I would recommend anyone, driver, cyclist or pedestrian, to take the opportunity of sitting in the cab of an HGV, if available. I did so a few years ago at a cycling event and now give HGV's an even wider berth than I did before, when cycling, driving a car or as a pedestrian. It only takes a moment's inattention by the HGV driver to that panel of mirrors or for you to be in a blind spot and you're going to get squished, whatever the rights and wrongs of it and no matter who was at fault.

i agree we should all "see it from an hgv drivers position".
but isnt it sort of like saying

"hey, theres a really dangerous seating position, high up, where they can see naff-all. we should all have a go to see how much we cant see. then we will accept that the way the lorry is designed is dangerous"

thats rubbish! why should we ACCEPT how dangerous it is to drice a lorry!?
why should we all "come around" to their point of view (literally).....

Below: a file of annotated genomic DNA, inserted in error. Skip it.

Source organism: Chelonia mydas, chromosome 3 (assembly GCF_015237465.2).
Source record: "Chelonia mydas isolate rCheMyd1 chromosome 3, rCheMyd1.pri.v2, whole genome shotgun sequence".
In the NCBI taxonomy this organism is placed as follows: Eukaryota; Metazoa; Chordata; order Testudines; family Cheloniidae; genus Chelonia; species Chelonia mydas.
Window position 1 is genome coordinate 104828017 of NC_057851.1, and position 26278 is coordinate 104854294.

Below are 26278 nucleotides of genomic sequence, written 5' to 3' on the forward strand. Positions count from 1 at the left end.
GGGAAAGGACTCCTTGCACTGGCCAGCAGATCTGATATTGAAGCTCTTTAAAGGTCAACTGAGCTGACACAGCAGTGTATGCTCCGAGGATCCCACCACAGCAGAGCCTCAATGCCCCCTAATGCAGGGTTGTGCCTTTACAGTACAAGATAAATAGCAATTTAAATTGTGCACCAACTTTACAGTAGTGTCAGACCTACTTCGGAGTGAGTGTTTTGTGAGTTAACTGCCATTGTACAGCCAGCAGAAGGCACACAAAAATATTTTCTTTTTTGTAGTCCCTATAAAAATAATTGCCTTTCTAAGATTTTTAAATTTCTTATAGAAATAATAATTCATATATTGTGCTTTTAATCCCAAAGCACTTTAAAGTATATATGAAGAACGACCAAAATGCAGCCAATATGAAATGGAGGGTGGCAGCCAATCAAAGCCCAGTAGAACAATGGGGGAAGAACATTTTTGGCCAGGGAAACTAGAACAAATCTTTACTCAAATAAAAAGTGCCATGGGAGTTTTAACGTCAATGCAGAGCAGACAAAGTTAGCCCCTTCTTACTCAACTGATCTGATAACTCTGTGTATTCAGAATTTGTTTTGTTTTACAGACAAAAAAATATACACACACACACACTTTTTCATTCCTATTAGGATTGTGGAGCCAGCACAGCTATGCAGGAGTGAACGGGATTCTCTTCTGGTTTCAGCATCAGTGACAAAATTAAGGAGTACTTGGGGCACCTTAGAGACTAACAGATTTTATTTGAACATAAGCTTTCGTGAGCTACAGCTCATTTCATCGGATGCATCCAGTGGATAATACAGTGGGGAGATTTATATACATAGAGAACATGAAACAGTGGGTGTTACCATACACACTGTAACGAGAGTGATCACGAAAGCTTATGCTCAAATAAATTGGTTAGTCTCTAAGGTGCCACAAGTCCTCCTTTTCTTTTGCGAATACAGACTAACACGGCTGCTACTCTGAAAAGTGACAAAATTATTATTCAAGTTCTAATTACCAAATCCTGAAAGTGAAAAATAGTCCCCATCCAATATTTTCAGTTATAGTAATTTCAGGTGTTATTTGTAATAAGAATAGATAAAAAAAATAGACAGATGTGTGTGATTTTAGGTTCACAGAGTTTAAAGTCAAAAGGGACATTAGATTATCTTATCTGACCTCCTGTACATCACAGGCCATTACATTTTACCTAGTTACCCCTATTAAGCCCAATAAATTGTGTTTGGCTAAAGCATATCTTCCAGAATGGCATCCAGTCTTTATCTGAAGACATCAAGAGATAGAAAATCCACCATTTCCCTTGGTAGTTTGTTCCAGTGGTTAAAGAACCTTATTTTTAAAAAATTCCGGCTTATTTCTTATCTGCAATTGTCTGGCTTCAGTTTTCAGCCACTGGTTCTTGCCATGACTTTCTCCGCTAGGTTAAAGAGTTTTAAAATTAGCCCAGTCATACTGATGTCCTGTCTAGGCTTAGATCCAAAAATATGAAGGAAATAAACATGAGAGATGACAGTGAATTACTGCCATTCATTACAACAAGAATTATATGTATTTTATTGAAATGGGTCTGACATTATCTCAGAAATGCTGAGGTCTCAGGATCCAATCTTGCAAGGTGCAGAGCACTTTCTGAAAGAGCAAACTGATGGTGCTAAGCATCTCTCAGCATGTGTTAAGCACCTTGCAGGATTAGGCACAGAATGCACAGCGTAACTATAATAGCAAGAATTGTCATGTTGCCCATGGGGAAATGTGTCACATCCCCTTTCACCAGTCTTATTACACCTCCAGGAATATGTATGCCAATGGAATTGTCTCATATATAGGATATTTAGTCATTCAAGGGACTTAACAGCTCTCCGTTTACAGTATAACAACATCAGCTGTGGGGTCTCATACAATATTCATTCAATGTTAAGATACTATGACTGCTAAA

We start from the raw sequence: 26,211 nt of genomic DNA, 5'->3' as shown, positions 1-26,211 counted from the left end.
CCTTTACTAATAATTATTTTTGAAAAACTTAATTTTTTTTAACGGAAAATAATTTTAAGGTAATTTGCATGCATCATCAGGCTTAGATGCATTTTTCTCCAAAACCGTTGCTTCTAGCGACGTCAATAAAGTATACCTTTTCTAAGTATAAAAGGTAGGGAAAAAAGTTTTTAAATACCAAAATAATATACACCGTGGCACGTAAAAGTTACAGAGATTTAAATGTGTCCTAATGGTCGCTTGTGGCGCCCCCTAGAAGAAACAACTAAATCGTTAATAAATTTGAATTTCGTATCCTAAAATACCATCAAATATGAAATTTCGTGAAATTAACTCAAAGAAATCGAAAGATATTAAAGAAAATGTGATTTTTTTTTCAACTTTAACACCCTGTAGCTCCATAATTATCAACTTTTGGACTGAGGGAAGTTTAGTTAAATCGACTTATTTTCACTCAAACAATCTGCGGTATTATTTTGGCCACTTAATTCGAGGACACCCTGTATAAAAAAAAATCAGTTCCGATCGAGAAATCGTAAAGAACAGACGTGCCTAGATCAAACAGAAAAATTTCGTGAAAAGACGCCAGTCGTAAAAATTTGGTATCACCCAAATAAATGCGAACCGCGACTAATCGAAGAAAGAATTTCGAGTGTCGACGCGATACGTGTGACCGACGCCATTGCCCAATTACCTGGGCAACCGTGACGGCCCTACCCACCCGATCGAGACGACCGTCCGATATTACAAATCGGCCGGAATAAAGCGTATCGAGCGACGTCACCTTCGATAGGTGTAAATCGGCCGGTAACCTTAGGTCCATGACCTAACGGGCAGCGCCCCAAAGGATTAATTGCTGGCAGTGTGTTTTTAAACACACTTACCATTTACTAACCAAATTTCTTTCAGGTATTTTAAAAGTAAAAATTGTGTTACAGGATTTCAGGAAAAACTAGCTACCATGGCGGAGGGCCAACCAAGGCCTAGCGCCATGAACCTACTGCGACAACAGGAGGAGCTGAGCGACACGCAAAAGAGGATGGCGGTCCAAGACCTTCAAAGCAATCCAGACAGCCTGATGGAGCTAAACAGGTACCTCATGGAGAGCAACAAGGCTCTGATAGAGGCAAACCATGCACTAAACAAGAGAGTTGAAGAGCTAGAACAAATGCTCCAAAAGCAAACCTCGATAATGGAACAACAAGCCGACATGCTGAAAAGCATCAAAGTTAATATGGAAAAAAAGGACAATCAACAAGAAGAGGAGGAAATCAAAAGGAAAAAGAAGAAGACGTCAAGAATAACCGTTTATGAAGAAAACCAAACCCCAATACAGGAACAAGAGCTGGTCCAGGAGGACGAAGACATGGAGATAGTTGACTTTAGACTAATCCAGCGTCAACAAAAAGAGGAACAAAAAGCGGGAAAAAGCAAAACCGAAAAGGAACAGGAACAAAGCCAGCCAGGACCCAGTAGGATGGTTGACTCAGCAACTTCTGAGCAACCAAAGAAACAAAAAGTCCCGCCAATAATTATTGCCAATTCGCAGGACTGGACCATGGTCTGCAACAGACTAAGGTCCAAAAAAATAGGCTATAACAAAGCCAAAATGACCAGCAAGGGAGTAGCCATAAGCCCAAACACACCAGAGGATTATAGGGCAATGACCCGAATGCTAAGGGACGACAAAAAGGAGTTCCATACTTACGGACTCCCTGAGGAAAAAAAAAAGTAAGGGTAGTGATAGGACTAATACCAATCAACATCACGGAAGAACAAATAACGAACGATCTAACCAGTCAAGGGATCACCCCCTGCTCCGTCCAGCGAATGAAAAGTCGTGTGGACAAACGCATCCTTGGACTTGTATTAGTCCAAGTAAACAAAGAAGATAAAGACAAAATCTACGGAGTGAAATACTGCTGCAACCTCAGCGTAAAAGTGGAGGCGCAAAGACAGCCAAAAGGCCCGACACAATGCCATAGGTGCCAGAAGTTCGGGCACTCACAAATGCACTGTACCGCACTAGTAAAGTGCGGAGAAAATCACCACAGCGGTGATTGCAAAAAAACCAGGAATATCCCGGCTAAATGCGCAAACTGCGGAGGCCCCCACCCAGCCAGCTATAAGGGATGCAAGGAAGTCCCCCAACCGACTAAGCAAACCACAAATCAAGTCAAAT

WHY arent we tackling this problem by saying
"lower the drivng position, change the design of the lorry, design out the dangers of hgvs, put more glazing on the cab doors.... etc"

instead we just all jump in a cab and go, oh yea, its dangerous up here because you cant see anything!
to go a step further, i'd say the driving cab of a lorry is not actually fit for purpose!!!

Feel the fear and do it anyway

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posted by hood [116 posts]
10th December 2013 - 12:54

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^^^ To the joker.

The very nature of a lorry's design is to optimise space and put the cabin ontop of the engine. The combustion engine itself can't be made smaller due to the size and torque required to spin the drive shaft at load.